This session aims to discuss and compare the various legitimizing strategies adopted by new regimes in Early Modern Europe. We invite authors working on political, cultural or socio-economic aspects of regime changes to submit abstracts on the topic. Europe and its colonies witnessed many regime changes and transfers of sovereignty, due to the endless series of wars, succession crises, territorial exchanges or even successful revolts against princes. Because each Early Modern regime needed a modus vivendi with its subjects (especially with the local and regional elites), most regime changes initially went hand in hand with a very pragmatic policy towards new subjects, in which patronage was very important. In every single case the interaction between new rulers and subjects can be located somewhere on a scale between two extremes: on the one hand “continuity” as shown in the often adopted strategies of ratification of privileges, functionaries and representative institutions to ensure a smooth transition, on the other hand “change” either in the form of the generous bestowal of new titles or other favours or maybe even in the form of drastic measures curtailing existing rights and changing the traditional political order.
The interaction of rulers and their subjects on how to legitimize and enact the new rulership was in most cases combined with the new regimes’ ambition to have their legitimacy recognized by other European powers. This international acceptance could make the difference between a tolerated temporal regime of occupation and the fully fledged transfer of sovereignty to a new ruling body. All treaties and conquests notwithstanding, in the medium and long run the establishment of every new regime depended essentially on a new modus vivendi with its subjects because their acceptance and cooperation afforded the best chance to minimize the costs and maximize the gains in newly acquired territories.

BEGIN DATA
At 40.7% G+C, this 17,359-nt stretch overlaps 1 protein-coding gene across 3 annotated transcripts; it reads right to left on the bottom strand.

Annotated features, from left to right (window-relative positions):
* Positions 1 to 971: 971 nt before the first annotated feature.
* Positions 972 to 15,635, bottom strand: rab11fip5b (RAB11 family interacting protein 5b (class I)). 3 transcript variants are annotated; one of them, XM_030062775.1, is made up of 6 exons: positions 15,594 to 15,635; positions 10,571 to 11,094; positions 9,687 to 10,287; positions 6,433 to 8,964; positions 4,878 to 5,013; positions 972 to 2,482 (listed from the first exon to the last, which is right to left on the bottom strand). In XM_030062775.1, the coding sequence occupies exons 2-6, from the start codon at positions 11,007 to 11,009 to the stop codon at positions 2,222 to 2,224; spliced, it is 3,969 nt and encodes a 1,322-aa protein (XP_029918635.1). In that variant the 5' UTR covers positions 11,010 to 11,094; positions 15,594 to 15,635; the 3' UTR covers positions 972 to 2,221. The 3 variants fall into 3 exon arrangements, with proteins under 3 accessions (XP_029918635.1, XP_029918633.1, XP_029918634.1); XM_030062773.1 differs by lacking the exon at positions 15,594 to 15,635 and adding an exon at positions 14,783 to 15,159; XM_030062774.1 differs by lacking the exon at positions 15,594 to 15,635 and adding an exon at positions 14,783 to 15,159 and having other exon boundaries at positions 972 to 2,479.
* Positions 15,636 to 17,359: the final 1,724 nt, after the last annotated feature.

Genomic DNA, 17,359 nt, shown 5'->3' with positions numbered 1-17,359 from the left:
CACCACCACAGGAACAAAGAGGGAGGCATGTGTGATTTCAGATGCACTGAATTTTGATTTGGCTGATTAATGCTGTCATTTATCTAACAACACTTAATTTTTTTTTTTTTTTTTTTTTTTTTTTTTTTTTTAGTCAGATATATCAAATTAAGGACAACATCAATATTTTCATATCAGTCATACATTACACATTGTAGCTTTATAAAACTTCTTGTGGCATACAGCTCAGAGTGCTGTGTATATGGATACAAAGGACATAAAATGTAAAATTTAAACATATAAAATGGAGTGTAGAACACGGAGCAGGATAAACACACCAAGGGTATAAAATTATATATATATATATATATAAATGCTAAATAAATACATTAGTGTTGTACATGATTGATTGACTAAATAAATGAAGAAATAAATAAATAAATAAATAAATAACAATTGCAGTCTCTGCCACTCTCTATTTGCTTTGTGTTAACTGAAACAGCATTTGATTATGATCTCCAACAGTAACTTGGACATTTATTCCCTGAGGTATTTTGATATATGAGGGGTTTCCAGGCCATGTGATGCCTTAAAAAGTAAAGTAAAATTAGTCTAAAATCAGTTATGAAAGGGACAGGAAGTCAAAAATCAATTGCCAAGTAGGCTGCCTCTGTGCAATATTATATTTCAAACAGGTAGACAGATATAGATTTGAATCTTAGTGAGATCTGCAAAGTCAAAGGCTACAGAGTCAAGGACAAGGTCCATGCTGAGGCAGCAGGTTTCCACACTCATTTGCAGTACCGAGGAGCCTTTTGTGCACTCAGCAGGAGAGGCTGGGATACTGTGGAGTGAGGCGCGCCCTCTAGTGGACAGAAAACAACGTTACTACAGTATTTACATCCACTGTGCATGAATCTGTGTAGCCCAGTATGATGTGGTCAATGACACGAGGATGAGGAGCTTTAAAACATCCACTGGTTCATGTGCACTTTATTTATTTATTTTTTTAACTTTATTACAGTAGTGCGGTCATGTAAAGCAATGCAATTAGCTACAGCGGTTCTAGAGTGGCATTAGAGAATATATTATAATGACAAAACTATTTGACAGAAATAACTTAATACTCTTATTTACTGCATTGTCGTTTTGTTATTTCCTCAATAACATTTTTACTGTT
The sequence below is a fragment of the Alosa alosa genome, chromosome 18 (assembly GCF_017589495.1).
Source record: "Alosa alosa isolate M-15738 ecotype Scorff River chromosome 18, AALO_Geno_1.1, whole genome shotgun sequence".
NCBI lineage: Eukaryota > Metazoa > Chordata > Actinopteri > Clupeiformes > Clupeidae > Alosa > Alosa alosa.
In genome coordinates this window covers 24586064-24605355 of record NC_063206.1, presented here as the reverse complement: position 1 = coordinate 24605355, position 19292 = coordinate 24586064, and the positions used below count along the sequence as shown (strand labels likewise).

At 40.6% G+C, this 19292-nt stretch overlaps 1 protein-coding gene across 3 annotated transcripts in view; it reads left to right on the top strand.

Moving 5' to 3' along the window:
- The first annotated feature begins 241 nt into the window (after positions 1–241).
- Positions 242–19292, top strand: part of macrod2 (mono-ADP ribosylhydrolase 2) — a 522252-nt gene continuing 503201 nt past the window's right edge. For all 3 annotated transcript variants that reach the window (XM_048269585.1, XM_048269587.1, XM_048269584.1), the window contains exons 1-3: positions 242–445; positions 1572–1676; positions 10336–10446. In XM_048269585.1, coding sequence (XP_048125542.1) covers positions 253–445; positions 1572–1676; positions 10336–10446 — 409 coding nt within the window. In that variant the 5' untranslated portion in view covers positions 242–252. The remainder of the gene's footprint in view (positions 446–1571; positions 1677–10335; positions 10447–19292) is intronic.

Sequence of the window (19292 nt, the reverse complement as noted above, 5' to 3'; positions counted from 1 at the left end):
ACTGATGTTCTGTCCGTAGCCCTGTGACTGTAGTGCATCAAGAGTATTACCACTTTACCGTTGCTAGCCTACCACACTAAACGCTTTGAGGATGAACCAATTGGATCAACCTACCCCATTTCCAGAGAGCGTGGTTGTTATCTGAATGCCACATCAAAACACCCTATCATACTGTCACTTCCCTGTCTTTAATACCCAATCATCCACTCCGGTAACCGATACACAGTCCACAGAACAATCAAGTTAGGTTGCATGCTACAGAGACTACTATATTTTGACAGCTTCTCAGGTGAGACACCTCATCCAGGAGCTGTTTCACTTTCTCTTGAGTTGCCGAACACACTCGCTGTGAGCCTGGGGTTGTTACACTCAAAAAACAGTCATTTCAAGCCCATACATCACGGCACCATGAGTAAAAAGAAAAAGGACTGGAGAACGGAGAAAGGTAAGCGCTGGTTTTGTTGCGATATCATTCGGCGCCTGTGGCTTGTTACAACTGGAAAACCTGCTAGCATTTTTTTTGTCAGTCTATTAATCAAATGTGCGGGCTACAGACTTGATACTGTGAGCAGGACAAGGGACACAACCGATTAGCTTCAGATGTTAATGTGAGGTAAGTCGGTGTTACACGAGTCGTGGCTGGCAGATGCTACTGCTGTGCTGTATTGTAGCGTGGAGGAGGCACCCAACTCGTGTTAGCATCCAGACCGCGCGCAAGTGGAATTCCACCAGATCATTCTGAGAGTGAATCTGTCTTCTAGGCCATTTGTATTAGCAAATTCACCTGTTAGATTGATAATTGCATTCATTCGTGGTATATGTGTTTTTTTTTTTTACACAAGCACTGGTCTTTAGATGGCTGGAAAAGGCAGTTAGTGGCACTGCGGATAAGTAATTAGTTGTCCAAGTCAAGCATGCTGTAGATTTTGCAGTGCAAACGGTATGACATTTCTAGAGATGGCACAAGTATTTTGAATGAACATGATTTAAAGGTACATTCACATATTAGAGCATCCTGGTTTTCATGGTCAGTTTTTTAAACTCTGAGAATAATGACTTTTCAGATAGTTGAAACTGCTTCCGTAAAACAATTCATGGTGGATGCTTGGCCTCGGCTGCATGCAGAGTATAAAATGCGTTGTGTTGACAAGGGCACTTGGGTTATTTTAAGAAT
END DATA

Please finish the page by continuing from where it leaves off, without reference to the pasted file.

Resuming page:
Papers may deal with the following themes (or a combination of them): how did new regimes achieve a modus vivendi with new subjects, how did the singular cases oscillate between “continuity” and “change”, how were internal and external strategies of legitimization intertwined, which (invented) traditions were applied to support the legitimization and which aspects were deliberately brushed aside. Papers from the late fifteenth till the early nineteenth century and on all parts of Europe and the European colonial empires are welcome.
Please send a short abstract (up to 500 words), including name, title, affiliation and contact details by April 30, 2013 to: Klaas.VanGelder@UGent.be and to email@example.com
We will inform you on the result of the selection in the second week of May, so that by May 15 registrations can take place. For further information on the ESSHC please visit http://esshc.socialhistory.org/esshc-vienna-2014
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